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To be honest, sometimes I think we divide things up too much. While I understand that large and small farms have different concerns, I also think it's important to have an overlap of those groups. There are small farms who are growing and becoming big farms and big ones that are downsizing. Having them in two different rooms may discourage crossover discussion and thus something get's lost that could be of value.
Since becoming a member on these forums, I've gone from a two-row veggie garden with all the sprays and shit, to a... uh... um well... there's a lot more now. Literally tons more. Pigs, chickens, rabbits, annual, perennial, fruit, veg, nuts, tubers... you get the idea. All done in a permie sort of way.
As Walter points out... How am I supposed to know what room I belong in, if everyone has a different idea of what large and small farm means? Are the differences between these two groups so vast so as to separate them? How does that help them converse more effectively?

 
Matu Collins
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There are vast differences between our farms for so many reasons! This attempt to categorize, I believe, is an attempt to address the differing concerns of the vast and growing community of permies. Really, a small farm is small because the farmer calls it small. A farm is big because the farmer calls it big.

To me, any property with the potential to raise the products of plants or animals, where a person intends to do so is a farm.

Much of the work I'm doing now won't see monetary profit for years. But my father in law bought this land to be a farm, we produce food and other products, we call it a farm. You might call it a homestead. My neighbors have way more property than I, make their living from the meat they raise, and they call it a homestead. They buy their veggies at the store. Our definitions aren't going to match here, this is a worldwide site.

I agree with Craig, we needn't divide ourselves to smithereens. I agree with Paul, some new categories will help people find and share information and questions to the benefit of all.

Abundance to you all!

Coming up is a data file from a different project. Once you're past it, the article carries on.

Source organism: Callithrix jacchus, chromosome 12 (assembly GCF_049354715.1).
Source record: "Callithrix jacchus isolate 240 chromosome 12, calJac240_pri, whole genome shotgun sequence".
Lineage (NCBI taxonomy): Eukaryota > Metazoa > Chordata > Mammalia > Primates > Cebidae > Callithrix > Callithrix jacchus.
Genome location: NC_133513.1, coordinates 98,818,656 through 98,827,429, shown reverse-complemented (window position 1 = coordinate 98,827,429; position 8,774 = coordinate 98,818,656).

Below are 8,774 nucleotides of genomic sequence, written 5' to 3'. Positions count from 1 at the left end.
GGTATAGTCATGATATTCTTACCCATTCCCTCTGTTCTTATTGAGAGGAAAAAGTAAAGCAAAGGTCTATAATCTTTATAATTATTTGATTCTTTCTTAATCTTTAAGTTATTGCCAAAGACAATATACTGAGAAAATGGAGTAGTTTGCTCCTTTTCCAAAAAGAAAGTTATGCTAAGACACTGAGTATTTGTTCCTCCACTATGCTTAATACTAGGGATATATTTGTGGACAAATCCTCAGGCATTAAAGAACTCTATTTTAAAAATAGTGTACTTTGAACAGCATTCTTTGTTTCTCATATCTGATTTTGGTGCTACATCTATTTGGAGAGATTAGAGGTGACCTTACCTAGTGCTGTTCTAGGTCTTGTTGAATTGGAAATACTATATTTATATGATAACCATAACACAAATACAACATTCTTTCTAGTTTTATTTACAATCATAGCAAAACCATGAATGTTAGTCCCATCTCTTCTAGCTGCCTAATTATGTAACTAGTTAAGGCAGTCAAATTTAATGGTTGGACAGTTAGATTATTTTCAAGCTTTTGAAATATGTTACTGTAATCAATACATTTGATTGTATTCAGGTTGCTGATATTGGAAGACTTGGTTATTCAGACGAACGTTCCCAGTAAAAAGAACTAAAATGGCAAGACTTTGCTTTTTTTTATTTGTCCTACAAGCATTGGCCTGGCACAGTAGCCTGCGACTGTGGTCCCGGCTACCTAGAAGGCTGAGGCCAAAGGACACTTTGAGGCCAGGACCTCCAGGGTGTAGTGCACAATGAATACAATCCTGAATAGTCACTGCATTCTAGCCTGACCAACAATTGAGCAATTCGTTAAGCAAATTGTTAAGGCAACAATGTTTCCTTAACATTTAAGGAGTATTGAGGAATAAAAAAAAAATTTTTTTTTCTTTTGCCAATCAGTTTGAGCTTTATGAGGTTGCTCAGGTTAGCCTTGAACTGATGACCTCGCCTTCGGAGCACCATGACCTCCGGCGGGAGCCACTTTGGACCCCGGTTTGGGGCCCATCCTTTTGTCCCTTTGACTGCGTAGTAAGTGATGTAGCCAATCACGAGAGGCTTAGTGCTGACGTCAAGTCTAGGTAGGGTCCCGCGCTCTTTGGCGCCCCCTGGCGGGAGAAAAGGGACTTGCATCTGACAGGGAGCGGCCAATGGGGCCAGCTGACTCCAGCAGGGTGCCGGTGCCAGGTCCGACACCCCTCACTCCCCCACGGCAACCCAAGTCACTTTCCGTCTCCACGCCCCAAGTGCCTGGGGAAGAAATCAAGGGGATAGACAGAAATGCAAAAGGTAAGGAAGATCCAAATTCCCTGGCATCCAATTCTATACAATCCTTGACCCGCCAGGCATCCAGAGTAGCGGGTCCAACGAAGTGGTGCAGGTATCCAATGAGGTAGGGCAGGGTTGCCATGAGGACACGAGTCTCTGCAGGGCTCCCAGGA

Walter Jeffries
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Matu Collins wrote:There are vast differences between our farms for so many reasons! This attempt to categorize, I believe, is an attempt to address the differing concerns of the vast and growing community of permies. Really, a small farm is small because the farmer calls it small. A farm is big because the farmer calls it big.


So my cousin's factory farm for chickens is a small farm since that is what he calls it. 50,000 birds per 'house'.

Matu Collins wrote:To me, any property with the potential to raise the products of plants or animals, where a person intends to do so is a farm.


That is how the USDA likes to define it. They use a $1,000 threshold. Since any property can raise food (hydroponics anyone) that means that all properties are farms by your definition. A definition that tries to differentiate but is all inclusive isn't very helpful. Better not to bother with the definition in that case.

Matu Collins wrote:Much of the work I'm doing now won't see monetary profit for years.


True of many farms and many other types of businesses too.

Matu Collins wrote:I agree with Craig, we needn't divide ourselves to smithereens.


Agreed. Which is why I raised the question of how one defines large vs small.

Frankly, I'm more interested in discussing topics like chickens, pigs, mushrooms, compost than having a forum for 'small farms' and another for 'large farms'. I consider my place to be a small farm - we only have about 400 pigs, 300 chickens and a few tens of millions of board feet of trees on 1,000 acres.